Sanjay: Good. Good members after the sixth cycle, you know, with enough time to rest a, the aspirant has to fast for eight and a half days. No. You know, for a lot of people, you know, eight and a half days, you know, it’s not a big deal. We’ve all done juice fast or even water fast. But this is no sleep for eight and a half days. No Water for eight. And a half days, no water, no water. And they have to sit and chant 24 hours a day. Um, and there’s monks that are with them sitting next to them helping them chance. But it said that by the eight and a half day or the eighth day, you know, in 12 hours, um, the aspirin can actually hear the ash falling off of incense. And you know, on the, on the kind of more physical side, they can smell food that’s been cooked three or four miles away. Um, they’re given one thimbleful about one ounce of water a day to rinse out their mouth to their cheeks. Don’t stick to their gums permanently. Um, but they’ve got to spit all that water out. Um, and that basically takes them to the edge of the mortal coil. Um, they’re given three, four, five, six months to recover. But apparently after that, once they started getting into the 55, 58 kilometers a day, the 92 kilometers a day, uh, those efforts don’t seem hard at all because they basically conquered the idea of suffering on a physical level.
Guy: Oh my God, that just seems so far removed from my life. It’s unbelievable. Unbelievable. And did you meet people that have completed?
Sanjay: Well, we followed one aspirant in his ninth cycle and the monks there don’t really let anybody follow these aspirants because you know, one slipped move by a camera man, you know, could sprain the ankle of an aspirin and really make kids his journey, literally, you know, life or death. Um, so we got rare permission to spend a lot of time up there and you know, we, we purposely didn’t interact with the aspirin. We just kind of let him do his own thing. But I, I feel by, you know, by, by following him and shooting him in a very cinematic way, we were able to really capture his journey without many words at all.
Guy: What a privilege. Yeah, it really was. Yeah. Incredible. And um, and you mentioned the, the tribe as well. So how did they incorporate running into their hunting?
Sanjay: So, you know, traditionally it’s believed that human beings survived on the Savannah because of two reasons. Number one, you know, when we stood up on two feet, we were the only animals that could run and breathe in different cycles. Like if a quadro pad, you know, extends its legs, it’s automatically inhaling. And when the legs push and come together, it’s automatically exhaling. And so there’s a lot of power from, from that type of breathing. But there’s no endurance at all. I’m pardon me. [inaudible] so [inaudible] said that, you know, we could stand and breathe decoupled, but we could also carry water. You know, what other animal decides a camel. It can carry water there. There are none. Um, so it said that, you know, we evolved and became stronger as, as, as a, as a species by inventing this idea of a persistence hunt, carrying our own water, but chasing large game away from watering holes.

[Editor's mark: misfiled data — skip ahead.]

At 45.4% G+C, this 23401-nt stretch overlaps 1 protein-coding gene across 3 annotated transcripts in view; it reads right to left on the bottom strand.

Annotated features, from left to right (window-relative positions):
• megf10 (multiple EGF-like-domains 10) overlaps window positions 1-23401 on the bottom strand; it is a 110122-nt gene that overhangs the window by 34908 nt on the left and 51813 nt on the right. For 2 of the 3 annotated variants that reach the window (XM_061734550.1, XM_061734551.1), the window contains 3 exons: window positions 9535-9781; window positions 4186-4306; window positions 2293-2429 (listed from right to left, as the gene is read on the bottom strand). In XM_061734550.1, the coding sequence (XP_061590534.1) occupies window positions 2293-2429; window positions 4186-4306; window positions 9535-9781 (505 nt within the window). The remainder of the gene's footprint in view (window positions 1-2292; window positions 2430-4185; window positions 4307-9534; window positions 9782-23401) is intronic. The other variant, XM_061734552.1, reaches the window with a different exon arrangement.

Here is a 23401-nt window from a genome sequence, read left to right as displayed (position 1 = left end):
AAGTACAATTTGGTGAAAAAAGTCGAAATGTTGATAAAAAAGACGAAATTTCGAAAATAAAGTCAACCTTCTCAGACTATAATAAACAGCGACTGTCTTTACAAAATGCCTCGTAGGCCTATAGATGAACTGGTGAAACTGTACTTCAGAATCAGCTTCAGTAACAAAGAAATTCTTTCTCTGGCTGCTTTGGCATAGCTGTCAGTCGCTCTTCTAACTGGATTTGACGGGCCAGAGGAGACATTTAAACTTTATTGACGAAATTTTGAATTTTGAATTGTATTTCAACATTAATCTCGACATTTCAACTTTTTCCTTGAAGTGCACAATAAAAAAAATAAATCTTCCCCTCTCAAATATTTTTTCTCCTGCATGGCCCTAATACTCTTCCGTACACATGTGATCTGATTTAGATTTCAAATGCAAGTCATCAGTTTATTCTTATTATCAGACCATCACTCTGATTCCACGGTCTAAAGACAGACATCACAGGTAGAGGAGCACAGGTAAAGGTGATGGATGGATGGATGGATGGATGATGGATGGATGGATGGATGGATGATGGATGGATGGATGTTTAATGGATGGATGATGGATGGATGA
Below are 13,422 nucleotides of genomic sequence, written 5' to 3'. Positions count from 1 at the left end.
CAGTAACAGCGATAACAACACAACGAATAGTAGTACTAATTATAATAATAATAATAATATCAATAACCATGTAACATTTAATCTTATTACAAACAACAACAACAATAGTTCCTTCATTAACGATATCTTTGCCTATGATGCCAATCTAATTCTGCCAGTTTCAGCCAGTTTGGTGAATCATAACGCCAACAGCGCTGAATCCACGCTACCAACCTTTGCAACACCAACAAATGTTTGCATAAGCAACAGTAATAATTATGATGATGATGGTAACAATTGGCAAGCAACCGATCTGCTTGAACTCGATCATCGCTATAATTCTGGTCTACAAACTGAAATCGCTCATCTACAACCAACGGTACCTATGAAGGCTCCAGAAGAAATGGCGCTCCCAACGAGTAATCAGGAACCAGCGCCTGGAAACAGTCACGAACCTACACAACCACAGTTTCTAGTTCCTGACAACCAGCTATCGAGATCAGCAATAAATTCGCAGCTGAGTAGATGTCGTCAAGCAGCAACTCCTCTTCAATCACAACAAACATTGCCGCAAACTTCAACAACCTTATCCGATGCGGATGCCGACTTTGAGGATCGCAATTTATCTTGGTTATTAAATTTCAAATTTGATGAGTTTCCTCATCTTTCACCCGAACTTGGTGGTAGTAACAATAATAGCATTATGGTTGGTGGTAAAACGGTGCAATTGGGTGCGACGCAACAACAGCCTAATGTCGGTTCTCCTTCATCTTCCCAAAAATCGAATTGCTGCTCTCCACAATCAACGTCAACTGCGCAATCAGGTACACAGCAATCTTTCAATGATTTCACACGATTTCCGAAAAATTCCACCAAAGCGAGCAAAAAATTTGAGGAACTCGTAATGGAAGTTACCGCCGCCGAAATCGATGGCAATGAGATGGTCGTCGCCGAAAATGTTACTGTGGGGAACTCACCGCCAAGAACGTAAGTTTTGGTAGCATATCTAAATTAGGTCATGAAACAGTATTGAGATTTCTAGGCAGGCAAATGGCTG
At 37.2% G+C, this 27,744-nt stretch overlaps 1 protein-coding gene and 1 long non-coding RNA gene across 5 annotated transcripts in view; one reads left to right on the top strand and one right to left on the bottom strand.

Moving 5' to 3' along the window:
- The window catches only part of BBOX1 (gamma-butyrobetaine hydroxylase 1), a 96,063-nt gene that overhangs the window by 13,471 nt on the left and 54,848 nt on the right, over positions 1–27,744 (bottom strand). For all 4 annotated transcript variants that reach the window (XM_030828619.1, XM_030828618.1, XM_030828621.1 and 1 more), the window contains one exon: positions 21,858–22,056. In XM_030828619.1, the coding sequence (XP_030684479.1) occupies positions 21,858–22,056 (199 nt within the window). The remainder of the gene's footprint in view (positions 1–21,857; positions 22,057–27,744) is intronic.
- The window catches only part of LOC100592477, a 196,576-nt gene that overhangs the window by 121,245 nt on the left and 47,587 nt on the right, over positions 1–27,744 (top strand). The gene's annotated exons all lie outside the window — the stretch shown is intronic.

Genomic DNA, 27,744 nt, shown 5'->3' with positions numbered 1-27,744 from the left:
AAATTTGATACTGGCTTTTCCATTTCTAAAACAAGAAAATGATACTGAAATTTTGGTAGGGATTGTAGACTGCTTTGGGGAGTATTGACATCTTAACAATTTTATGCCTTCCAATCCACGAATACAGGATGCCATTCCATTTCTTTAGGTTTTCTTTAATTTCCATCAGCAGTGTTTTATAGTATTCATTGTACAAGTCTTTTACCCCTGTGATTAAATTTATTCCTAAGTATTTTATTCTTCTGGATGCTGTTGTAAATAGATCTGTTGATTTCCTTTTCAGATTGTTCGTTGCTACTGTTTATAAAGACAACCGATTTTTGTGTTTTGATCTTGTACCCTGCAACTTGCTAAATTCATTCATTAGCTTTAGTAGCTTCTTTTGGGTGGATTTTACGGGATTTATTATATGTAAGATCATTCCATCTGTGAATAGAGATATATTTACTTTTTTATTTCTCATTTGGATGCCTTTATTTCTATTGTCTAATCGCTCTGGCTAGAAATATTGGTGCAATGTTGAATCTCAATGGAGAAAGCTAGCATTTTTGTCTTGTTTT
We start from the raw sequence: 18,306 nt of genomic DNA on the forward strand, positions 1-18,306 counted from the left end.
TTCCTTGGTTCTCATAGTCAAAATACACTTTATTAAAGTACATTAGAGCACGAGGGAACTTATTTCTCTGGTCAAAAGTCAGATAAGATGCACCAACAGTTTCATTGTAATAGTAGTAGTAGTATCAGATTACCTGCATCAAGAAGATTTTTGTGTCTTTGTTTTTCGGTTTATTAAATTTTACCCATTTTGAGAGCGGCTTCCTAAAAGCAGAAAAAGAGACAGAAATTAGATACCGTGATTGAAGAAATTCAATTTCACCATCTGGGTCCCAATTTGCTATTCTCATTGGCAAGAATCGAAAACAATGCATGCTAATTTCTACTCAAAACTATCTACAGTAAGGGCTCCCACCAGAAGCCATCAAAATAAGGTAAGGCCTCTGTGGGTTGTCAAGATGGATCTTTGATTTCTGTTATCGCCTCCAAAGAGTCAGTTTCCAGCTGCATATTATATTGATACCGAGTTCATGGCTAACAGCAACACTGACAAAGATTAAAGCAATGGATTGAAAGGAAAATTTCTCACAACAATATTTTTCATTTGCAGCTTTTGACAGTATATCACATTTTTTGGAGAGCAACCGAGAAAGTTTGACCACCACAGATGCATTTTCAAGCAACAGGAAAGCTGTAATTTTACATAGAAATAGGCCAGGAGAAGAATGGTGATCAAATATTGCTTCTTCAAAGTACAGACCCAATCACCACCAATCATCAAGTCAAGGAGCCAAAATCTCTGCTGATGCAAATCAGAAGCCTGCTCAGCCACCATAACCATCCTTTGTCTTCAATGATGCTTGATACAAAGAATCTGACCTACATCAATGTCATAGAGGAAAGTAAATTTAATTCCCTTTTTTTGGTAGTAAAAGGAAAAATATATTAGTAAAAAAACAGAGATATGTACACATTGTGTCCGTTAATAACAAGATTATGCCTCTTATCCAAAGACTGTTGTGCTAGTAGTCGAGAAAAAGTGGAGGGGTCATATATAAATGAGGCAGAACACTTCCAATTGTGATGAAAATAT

Sanjay: And so that required a deep intimate knowledge of the land. Um, you know, and you chase an animal, it would take off it, you know, 60 k an hour and run like five miles and you track it, um, and then chase it again and chase it again and chase it again until after two days. It’s struggling and suffering from dehydration and you know, with, with no danger to oneself, you could approach the animal and shoot a poison Arrow into it from four or five meters away. Um, that said, you know, we spent time with the Kalahari Bushmen who are, you know, some of the only, uh, people on earth that are still practicing this persistence hunting. And they told us that their strike doesn’t come from any evolutionary advantage. It doesn’t come from, you know, being able to track an animal. It doesn’t come from being able to carry water.
Sanjay: You know, they know that when they move and they run, the power of prayer is what gives them the ultimate advantage over the animal. You know, they say they’re able to read the movements of the animal through intuition, which they glean from mother earth. They’re able to make the final sprints because they’re getting energy from their ancestors and energy from mother earth. That said, the sad reality in which we, we captured in the film is that the government of Botswana has made it illegal for Bushmen to hunt. Um, just like, you know, just like every other Westernized, educated government on earth, there is a very strong anti indigenous bias. Um, and so those, a, the same genocide that went on with the aborigines 150 years ago with native Americans in the United States, you know, 125 years ago is happening right now in Botswana.
Guy: That’s sad. That’s so sad. The M it’s really interested in, it almost starts to make me feel how disconnected on my from nature and everything because of the western lifestyle and technology. And we were so caught up in, in our, in our external worlds constantly. And you think that we’re all stressed and when we never give ourselves the time to be and start to experience these states,